Harriet Sloan Speaks at Colonial Dames 17th Century Meeting
The Deep River Chapter of Colonial Dames XVII Century held its third meeting of the year Feb. 5, at the Country Club of North Carolina.
Vice-President Lora Buelow introduced guest speaker Harriet Sloan, who presented a talk on the history of salt. Sloan grew up in Pinebluff, and after living in Raleigh for several years, moved back to the area in 1997 to live in her husband's ancestral home, built by his great-grandfather in 1891. They are currently serving as curators of the Aberdeen High School Museum, which is housed in the Union Depot in downtown Aberdeen. Sloan was presented a donation to "Friends of the Aberdeen Post Office" as thanks for her talk.
Sloan drew her remarks from two books: "Salt: A World History" by Mark Kurlansky and "Boone: A Biography" by Robert Morgan. From a very early time in history, salt was used for the preservation of meats and fish and the curing of hides as well as flavoring food. It was considered to be a valuable commodity and everyone wanted control over the deposits of salt.
Numerous words and phrases refer to salt. "Salarium" was paid to Roman soldiers in salt, today's "salary." The New England saltbox type of house was named for the Colonial salt container they resembled. The phrase "salt of the earth" refers to something of great value. Many towns were established near sources of salt such as Salzburg, Germany, and Saltville, Va. Syracuse, N.Y., was established near a salt source and is still known as "The Salt City."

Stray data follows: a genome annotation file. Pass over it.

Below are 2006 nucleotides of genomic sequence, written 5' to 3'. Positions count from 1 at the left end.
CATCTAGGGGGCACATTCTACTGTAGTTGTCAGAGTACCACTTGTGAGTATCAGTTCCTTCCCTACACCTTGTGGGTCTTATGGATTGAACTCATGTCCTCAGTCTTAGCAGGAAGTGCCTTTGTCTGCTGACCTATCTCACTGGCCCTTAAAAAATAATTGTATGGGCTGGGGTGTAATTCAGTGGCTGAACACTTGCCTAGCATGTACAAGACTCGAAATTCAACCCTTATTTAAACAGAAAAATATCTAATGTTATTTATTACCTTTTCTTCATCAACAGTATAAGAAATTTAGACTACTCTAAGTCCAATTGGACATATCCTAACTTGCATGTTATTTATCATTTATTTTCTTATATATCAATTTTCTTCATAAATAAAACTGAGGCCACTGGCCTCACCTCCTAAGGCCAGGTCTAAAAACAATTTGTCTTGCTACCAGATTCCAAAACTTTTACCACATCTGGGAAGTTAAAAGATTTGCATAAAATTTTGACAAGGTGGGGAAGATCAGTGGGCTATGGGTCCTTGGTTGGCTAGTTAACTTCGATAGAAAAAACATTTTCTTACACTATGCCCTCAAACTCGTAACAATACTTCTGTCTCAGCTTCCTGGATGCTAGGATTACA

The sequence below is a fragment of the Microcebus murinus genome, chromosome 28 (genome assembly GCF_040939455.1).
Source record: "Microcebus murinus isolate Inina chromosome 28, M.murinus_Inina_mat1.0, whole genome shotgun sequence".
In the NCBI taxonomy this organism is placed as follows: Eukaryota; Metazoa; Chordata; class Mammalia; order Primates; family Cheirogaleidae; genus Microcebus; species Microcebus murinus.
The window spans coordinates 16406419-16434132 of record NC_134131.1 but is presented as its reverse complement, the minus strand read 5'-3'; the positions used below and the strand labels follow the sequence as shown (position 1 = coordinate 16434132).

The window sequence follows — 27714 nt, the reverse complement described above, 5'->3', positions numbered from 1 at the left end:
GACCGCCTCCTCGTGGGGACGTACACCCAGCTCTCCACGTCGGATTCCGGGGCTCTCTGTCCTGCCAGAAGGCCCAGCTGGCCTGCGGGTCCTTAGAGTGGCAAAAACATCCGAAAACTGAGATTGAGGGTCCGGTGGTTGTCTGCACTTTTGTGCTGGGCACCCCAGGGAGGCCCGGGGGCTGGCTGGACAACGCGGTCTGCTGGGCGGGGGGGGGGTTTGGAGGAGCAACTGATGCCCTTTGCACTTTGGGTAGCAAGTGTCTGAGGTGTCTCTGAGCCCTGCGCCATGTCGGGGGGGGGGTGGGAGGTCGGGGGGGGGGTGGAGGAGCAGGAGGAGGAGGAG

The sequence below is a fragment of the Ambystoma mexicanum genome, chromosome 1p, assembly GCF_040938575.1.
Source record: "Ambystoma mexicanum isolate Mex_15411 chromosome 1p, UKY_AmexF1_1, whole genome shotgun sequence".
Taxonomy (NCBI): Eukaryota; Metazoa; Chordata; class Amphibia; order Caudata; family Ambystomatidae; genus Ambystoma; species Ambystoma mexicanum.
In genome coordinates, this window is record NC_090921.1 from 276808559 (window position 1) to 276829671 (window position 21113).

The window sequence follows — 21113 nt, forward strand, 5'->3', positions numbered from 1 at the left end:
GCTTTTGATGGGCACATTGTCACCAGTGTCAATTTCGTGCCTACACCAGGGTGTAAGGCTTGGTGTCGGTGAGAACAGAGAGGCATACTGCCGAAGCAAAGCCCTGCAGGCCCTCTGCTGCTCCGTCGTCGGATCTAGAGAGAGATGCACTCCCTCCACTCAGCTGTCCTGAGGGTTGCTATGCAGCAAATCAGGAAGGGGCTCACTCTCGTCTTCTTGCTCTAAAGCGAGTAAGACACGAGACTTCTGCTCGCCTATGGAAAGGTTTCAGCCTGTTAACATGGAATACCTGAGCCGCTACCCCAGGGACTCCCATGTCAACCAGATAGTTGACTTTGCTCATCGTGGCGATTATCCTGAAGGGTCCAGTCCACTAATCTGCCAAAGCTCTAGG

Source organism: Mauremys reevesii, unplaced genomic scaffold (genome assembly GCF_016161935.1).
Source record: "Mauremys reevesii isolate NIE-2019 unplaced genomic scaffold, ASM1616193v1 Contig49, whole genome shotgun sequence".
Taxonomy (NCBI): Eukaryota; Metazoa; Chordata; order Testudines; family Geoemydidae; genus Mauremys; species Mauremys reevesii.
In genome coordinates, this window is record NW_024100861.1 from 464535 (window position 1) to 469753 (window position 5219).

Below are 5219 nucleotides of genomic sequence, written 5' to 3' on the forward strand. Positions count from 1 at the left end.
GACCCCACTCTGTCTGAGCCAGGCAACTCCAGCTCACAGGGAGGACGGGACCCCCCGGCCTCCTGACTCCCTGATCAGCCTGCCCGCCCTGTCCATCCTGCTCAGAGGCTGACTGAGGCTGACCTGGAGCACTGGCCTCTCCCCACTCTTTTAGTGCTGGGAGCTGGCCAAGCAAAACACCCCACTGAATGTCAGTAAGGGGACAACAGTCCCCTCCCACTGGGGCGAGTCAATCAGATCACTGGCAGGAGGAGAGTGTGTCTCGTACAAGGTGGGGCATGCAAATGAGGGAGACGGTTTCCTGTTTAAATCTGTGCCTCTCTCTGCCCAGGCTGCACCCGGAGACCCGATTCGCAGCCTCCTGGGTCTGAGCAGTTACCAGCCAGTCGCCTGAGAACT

Daniel Boone was instrumental in finding salt springs and licks in Kentucky and Missouri by following animal trails. For a time he was involved in salt operations in Blue Licks, Ky., and what is today known as the Boone Salt Lick State Historic Site located northwest of Boonville, Mo. The water from the salt springs was boiled down until only crystals were left.
Salt also was the cause and effect of many wars throughout history. In 1777 the Continental army was driven from Philadelphia and its salt reserves. The Atlantic Salt Works were British controlled until after the Revolutionary War, and during the Civil War the Union destroyed those same salt works to deprive the South. The Hapsburgs controlled salt in Europe during their reign, and the Nazis stored their precious loot in a salt mine. After the U.S. found petroleum while drilling under a salt dome, petroleum became today's salt in terms of controlling power.
After lunch and Sloan's presentation, president Jackie Oakley conducted a short business meeting. The state conference will be held March 12-13 at the Courtyard by Marriott in Chapel Hill. National President General Sandra Renzy will help to commemorate the 60th anniversary of the North Carolina Society. All members are encouraged to attend this special occasion.
Membership chairman, Sue Aceves, announced plans for an afternoon tea April 25. Any lady interested in learning more about Colonial Dames 17th Century may be invited.
For more information, contact Aceves at (910) 949-3609.
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